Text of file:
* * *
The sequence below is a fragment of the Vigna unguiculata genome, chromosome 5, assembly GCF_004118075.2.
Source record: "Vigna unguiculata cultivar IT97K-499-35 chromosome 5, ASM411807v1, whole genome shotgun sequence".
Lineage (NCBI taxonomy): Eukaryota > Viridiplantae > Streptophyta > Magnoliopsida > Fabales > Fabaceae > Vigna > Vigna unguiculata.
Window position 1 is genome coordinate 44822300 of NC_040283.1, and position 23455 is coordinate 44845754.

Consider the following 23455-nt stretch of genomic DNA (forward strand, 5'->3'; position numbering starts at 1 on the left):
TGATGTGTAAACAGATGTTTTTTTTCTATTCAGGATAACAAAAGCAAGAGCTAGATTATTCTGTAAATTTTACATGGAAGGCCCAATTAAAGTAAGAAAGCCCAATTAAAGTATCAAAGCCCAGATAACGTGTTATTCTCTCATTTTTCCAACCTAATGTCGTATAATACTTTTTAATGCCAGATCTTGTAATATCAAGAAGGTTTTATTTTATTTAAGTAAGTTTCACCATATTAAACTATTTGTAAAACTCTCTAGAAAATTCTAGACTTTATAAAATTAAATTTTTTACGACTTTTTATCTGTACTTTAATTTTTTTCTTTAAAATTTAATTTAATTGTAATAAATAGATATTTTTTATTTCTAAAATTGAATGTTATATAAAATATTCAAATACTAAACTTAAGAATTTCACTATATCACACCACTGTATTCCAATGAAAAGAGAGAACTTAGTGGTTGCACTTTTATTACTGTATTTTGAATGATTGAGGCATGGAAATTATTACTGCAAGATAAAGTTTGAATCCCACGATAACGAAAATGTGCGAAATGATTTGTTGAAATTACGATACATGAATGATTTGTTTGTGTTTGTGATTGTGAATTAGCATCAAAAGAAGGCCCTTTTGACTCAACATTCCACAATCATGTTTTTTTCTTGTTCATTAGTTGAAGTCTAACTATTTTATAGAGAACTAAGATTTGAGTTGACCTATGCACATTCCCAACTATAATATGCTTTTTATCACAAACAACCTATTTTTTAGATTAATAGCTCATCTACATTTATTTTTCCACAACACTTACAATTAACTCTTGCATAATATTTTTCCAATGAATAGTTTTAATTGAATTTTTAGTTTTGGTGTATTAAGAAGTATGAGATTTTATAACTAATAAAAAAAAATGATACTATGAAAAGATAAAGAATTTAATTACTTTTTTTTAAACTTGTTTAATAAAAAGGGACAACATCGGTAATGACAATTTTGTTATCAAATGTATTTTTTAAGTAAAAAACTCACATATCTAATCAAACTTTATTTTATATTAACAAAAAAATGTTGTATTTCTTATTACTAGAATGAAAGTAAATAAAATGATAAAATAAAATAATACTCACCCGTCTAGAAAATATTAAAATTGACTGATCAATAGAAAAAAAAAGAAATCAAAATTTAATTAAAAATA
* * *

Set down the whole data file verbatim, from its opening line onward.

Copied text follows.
The sequence below is a fragment of the Vigna unguiculata genome, chromosome 5, assembly GCF_004118075.2.
Source record: "Vigna unguiculata cultivar IT97K-499-35 chromosome 5, ASM411807v1, whole genome shotgun sequence".
Lineage (NCBI taxonomy): Eukaryota > Viridiplantae > Streptophyta > Magnoliopsida > Fabales > Fabaceae > Vigna > Vigna unguiculata.
Window position 1 is genome coordinate 44822300 of NC_040283.1, and position 23455 is coordinate 44845754.

Consider the following 23455-nt stretch of genomic DNA (forward strand, 5'->3'; position numbering starts at 1 on the left):
TGATGTGTAAACAGATGTTTTTTTTCTATTCAGGATAACAAAAGCAAGAGCTAGATTATTCTGTAAATTTTACATGGAAGGCCCAATTAAAGTAAGAAAGCCCAATTAAAGTATCAAAGCCCAGATAACGTGTTATTCTCTCATTTTTCCAACCTAATGTCGTATAATACTTTTTAATGCCAGATCTTGTAATATCAAGAAGGTTTTATTTTATTTAAGTAAGTTTCACCATATTAAACTATTTGTAAAACTCTCTAGAAAATTCTAGACTTTATAAAATTAAATTTTTTACGACTTTTTATCTGTACTTTAATTTTTTTCTTTAAAATTTAATTTAATTGTAATAAATAGATATTTTTTATTTCTAAAATTGAATGTTATATAAAATATTCAAATACTAAACTTAAGAATTTCACTATATCACACCACTGTATTCCAATGAAAAGAGAGAACTTAGTGGTTGCACTTTTATTACTGTATTTTGAATGATTGAGGCATGGAAATTATTACTGCAAGATAAAGTTTGAATCCCACGATAACGAAAATGTGCGAAATGATTTGTTGAAATTACGATACATGAATGATTTGTTTGTGTTTGTGATTGTGAATTAGCATCAAAAGAAGGCCCTTTTGACTCAACATTCCACAATCATGTTTTTTTCTTGTTCATTAGTTGAAGTCTAACTATTTTATAGAGAACTAAGATTTGAGTTGACCTATGCACATTCCCAACTATAATATGCTTTTTATCACAAACAACCTATTTTTTAGATTAATAGCTCATCTACATTTATTTTTCCACAACACTTACAATTAACTCTTGCATAATATTTTTCCAATGAATAGTTTTAATTGAATTTTTAGTTTTGGTGTATTAAGAAGTATGAGATTTTATAACTAATAAAAAAAAATGATACTATGAAAAGATAAAGAATTTAATTACTTTTTTTTAAACTTGTTTAATAAAAAGGGACAACATCGGTAATGACAATTTTGTTATCAAATGTATTTTTTAAGTAAAAAACTCACATATCTAATCAAACTTTATTTTATATTAACAAAAAAATGTTGTATTTCTTATTACTAGAATGAAAGTAAATAAAATGATAAAATAAAATAATACTCACCCGTCTAGAAAATATTAAAATTGACTGATCAATAGAAAAAAAAAGAAATCAAAATTTAATTAAAAATA